Nowhere (1997) was described by its director as "A Beverly Hills, 90210 episode on acid". It centered around a group of bored, alienated adolescent people in Los Angeles during a typical day of kinky sex, drugs, and the requisite wild party. Duval, Rachel True, Nathan Bexton, Debi Mazar, Christina Applegate, Heather Graham, Ryan Phillippe, Jaason Simmons, Scott Caan and Mena Suvari starred in the film, with cameos by Beverly D'Angelo, Facts of Life star Charlotte Rae, Traci Lords, Shannen Doherty, Rose McGowan, John Ritter and International Male and fitness model Brian Buzzini.

Araki's subsequent effort, the romantic comedy Splendor, tells the story of a woman (Kathleen Robertson) who cannot choose between two men (Johnathon Schaech and Matt Keeslar) and so decides to live with them both. Splendor was both a response to the controversy surrounding his relationship with Robertson and an homage to screwball comedies of the 1940s and 1950s. Hailed as the director's most optimistic film to date, it made its premiere at the 1999 Sundance Film Festival.

Araki's next venture was the ill-fated MTV series This Is How the World Ends (2000), which was meant to have a budget of $1.5 million. The network only gave him $700,000 and hoped to find partners to finance the difference. Araki offered to make the pilot episode for $700,000, and MTV took him up on it, but after the pilot was shot it was not picked up for broadcast. There are, however, bootleg copies of the pilot circulating the internet.[4]

Following a short hiatus, Araki returned with the critically acclaimed Mysterious Skin (2004) based on a novel by Scott Heim, which tells the story of a teenage hustler and a withdrawn young man obsessed with alien abductions, and how they both deal with the sexual abuse they suffered from their Little League coach when they were children. With this film, Araki found critical acclaim and a generally good public reaction.

Araki's ninth feature, made in 2007, was the stoner comedy Smiley Face, starring Anna Faris, which he directed with a screenplay by Dylan Haggerty. Araki wanted to make a comic film after shooting the more serious and darker Mysterious Skin. Critics have mentioned the potential of this film in becoming a "cult classic".[5][6]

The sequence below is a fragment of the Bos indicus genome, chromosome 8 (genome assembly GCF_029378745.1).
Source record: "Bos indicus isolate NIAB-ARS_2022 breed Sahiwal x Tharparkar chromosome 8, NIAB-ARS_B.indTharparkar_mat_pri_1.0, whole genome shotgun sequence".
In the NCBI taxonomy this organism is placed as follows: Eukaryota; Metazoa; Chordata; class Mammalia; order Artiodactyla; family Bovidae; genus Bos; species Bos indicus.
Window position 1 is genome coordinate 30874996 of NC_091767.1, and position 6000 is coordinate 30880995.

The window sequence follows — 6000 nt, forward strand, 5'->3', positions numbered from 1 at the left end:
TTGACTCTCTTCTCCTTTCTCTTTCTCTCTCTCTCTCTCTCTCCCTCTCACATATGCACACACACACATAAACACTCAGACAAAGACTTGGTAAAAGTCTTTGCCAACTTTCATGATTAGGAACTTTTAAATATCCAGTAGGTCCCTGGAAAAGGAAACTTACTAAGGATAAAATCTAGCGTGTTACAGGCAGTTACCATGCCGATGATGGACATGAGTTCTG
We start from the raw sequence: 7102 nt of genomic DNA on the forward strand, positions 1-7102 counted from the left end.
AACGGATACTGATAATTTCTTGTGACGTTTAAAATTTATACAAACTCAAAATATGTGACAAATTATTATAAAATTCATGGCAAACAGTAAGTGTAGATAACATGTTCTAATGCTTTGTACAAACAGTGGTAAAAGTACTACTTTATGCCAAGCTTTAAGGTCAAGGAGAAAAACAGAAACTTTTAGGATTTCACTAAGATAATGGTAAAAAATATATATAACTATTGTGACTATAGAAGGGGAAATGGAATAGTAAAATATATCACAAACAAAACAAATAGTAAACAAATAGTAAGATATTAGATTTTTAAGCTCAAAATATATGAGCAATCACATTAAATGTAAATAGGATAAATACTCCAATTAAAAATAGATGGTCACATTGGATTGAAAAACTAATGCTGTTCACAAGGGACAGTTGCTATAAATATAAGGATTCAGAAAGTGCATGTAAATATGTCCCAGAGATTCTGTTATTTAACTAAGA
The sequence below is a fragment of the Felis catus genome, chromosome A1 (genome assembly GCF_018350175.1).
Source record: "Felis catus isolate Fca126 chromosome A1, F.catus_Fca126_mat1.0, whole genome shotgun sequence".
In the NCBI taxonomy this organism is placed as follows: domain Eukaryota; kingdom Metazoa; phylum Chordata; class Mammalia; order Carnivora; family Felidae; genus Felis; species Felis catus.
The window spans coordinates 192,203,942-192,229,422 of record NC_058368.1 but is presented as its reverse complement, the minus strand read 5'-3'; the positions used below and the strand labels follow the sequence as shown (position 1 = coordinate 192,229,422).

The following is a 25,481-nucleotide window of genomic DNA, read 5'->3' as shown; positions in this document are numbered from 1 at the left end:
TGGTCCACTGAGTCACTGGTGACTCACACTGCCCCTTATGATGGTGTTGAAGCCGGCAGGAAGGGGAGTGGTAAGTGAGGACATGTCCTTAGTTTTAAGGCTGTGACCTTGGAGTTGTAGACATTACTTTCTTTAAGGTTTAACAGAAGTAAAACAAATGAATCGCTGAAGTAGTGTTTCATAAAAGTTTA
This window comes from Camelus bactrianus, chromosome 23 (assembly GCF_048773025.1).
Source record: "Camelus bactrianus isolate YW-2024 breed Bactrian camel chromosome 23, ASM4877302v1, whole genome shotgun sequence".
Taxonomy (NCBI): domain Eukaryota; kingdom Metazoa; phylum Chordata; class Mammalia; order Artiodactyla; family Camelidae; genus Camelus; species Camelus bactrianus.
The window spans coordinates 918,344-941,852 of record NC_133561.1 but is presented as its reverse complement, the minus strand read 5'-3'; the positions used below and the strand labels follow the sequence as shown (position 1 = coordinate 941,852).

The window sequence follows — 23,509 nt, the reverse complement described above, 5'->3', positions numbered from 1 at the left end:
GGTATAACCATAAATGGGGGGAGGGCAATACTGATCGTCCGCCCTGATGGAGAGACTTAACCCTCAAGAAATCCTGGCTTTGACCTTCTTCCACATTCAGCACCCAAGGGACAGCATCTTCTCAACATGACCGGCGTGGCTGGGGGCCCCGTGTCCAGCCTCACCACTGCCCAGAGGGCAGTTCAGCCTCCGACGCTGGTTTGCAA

Araki's tenth film Kaboom made its premiere at the 2010 Cannes Film Festival, and was awarded the first ever Queer Palm for its contribution to lesbian, gay, bisexual, and transgender issues. The film was released in America on January 28.[7]

One consistent feature of Araki's work to date is the presence of music from the shoegazer genre as film soundtracks, first seen on Totally Fucked Up and heavily so on the films Nowhere and Mysterious Skin (even going so far as to employ Robin Guthrie of the Cocteau Twins to oversee the latter's score). Both The Living End and Nowhere are named after tracks by shoegazing bands (The Jesus and Mary Chain and Ride respectively).

Awards[edit]

In 2006, Araki was honored with the Filmmaker on the Edge Award at the Provincetown International Film Festival.

Personal life[edit]

Araki self-identified as gay until 1997, when he entered a relationship with actress Kathleen Robertson, whom he directed in Nowhere.[8] The relationship ended in 1999. Araki has since mainly dated men. He now identifies as bisexual.

Filmography[edit]

References[edit]

Yutani, Kimberly (1996). "Gregg Araki and the Queer New Wave". In Leong, Russell. Asian American sexualities: dimensions of the gay & lesbian experience. New York, NY: Routledge. pp. 175–180. ISBN 978-0-415-91437-6. 

External links[edit]